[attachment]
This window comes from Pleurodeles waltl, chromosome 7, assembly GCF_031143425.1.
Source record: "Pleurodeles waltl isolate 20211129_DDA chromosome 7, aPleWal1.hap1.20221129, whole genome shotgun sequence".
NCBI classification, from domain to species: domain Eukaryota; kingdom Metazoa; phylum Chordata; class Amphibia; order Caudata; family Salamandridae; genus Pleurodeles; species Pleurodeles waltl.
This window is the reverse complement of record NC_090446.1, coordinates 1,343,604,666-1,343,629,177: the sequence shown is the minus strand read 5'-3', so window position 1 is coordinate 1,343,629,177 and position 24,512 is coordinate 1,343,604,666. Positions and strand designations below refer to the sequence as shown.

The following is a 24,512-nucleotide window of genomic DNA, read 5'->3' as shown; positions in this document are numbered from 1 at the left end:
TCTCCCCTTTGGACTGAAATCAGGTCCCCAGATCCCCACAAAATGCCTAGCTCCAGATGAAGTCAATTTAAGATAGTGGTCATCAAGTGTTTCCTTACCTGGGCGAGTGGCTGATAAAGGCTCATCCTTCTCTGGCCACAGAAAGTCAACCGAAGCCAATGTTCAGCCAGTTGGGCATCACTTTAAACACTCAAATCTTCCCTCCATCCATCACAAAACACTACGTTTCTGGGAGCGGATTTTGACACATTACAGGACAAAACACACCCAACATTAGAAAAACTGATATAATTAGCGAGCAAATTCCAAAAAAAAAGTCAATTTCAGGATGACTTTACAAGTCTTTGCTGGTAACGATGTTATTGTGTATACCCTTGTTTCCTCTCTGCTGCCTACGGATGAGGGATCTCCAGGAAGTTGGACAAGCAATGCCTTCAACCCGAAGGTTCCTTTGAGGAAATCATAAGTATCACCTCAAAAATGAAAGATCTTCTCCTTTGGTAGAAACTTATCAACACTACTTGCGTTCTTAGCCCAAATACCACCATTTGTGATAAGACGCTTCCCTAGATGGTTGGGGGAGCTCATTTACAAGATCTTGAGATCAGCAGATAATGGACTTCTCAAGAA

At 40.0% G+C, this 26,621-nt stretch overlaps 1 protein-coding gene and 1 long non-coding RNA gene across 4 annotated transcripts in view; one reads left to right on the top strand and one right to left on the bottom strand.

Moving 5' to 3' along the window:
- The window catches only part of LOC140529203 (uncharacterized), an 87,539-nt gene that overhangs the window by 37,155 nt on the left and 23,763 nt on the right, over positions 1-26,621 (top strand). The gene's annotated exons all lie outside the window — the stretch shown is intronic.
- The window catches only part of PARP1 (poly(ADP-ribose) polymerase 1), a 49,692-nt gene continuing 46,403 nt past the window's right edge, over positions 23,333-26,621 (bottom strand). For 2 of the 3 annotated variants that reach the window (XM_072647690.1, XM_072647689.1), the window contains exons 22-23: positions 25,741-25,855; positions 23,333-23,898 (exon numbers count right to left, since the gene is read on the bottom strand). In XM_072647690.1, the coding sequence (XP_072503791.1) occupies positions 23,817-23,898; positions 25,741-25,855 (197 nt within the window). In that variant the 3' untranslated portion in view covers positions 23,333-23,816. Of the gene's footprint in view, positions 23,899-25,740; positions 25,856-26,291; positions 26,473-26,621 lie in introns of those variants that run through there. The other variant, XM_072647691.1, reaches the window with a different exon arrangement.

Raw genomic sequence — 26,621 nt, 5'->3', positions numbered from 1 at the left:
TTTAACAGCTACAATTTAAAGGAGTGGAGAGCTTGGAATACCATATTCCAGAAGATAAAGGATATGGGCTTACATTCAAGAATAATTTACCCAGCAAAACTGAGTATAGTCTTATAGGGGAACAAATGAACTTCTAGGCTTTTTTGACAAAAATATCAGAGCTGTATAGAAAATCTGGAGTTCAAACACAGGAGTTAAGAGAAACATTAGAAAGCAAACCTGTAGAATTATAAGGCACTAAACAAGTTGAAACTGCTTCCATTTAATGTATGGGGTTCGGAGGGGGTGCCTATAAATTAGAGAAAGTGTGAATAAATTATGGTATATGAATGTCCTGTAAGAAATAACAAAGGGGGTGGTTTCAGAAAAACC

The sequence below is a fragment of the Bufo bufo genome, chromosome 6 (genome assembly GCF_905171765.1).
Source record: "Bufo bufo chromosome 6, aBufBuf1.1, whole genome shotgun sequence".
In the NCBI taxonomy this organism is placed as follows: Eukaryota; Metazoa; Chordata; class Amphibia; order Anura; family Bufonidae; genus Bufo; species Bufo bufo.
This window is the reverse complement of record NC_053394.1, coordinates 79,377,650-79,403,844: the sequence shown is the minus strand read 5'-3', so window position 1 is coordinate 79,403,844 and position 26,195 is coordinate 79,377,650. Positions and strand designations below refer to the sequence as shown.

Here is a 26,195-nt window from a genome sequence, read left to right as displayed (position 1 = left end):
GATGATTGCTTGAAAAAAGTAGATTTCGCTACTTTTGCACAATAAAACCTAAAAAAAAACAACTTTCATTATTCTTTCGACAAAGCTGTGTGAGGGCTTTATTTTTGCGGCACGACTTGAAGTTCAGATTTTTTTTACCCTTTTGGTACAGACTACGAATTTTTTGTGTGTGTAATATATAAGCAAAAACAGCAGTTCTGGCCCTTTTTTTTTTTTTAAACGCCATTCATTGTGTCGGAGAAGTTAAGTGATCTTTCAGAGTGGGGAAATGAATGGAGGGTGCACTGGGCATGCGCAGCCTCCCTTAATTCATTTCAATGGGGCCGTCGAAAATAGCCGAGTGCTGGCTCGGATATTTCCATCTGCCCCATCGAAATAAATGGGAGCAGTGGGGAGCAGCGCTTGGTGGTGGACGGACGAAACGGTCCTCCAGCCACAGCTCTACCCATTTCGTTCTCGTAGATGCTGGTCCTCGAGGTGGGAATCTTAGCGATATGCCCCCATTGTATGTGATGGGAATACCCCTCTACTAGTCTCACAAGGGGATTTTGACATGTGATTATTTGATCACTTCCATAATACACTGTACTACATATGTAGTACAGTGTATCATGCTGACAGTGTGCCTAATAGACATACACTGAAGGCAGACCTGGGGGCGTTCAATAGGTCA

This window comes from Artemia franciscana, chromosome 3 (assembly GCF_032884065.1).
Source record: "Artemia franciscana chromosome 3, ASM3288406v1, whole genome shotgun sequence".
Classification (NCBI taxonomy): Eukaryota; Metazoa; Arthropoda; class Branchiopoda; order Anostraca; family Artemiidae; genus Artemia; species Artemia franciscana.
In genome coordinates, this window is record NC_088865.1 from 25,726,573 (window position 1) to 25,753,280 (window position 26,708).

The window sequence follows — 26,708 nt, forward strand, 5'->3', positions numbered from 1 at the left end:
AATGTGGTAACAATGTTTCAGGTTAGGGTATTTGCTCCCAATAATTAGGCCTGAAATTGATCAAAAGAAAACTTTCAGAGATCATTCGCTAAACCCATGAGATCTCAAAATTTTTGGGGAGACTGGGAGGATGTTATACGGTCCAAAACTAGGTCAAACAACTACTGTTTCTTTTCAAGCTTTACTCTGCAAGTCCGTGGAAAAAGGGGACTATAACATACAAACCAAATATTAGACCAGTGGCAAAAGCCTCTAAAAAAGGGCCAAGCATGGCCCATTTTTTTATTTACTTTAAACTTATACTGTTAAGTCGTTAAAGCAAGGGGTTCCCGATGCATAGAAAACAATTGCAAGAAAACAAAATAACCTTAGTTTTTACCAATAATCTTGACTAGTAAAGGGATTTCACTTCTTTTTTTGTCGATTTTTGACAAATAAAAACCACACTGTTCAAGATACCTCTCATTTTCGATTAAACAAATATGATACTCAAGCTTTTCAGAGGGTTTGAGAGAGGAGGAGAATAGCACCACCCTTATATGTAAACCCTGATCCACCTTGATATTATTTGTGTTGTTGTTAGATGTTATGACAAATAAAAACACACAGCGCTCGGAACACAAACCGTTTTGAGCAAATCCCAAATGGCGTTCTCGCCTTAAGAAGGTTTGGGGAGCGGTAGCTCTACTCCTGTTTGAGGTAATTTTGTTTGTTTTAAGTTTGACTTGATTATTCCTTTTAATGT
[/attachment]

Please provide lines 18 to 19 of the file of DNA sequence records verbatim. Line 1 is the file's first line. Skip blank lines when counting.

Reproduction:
GATGATTGCTTGAAAAAAGTAGATTTCGCTACTTTTGCACAATAAAACCTAAAAAAAAACAACTTTCATTATTCTTTCGACAAAGCTGTGTGAGGGCTTTATTTTTGCGGCACGACTTGAAGTTCAGATTTTTTTTACCCTTTTGGTACAGACTACGAATTTTTTGTGTGTGTAATATATAAGCAAAAACAGCAGTTCTGGCCCTTTTTTTTTTTTTAAACGCCATTCATTGTGTCGGAGAAGTTAAGTGATCTTTCAGAGTGGGGAAATGAATGGAGGGTGCACTGGGCATGCGCAGCCTCCCTTAATTCATTTCAATGGGGCCGTCGAAAATAGCCGAGTGCTGGCTCGGATATTTCCATCTGCCCCATCGAAATAAATGGGAGCAGTGGGGAGCAGCGCTTGGTGGTGGACGGACGAAACGGTCCTCCAGCCACAGCTCTACCCATTTCGTTCTCGTAGATGCTGGTCCTCGAGGTGGGAATCTTAGCGATATGCCCCCATTGTATGTGATGGGAATACCCCTCTACTAGTCTCACAAGGGGATTTTGACATGTGATTATTTGATCACTTCCATAATACACTGTACTACATATGTAGTACAGTGTATCATGCTGACAGTGTGCCTAATAGACATACACTGAAGGCAGACCTGGGGGCGTTCAATAGGTCA

This window comes from Artemia franciscana, chromosome 3 (assembly GCF_032884065.1).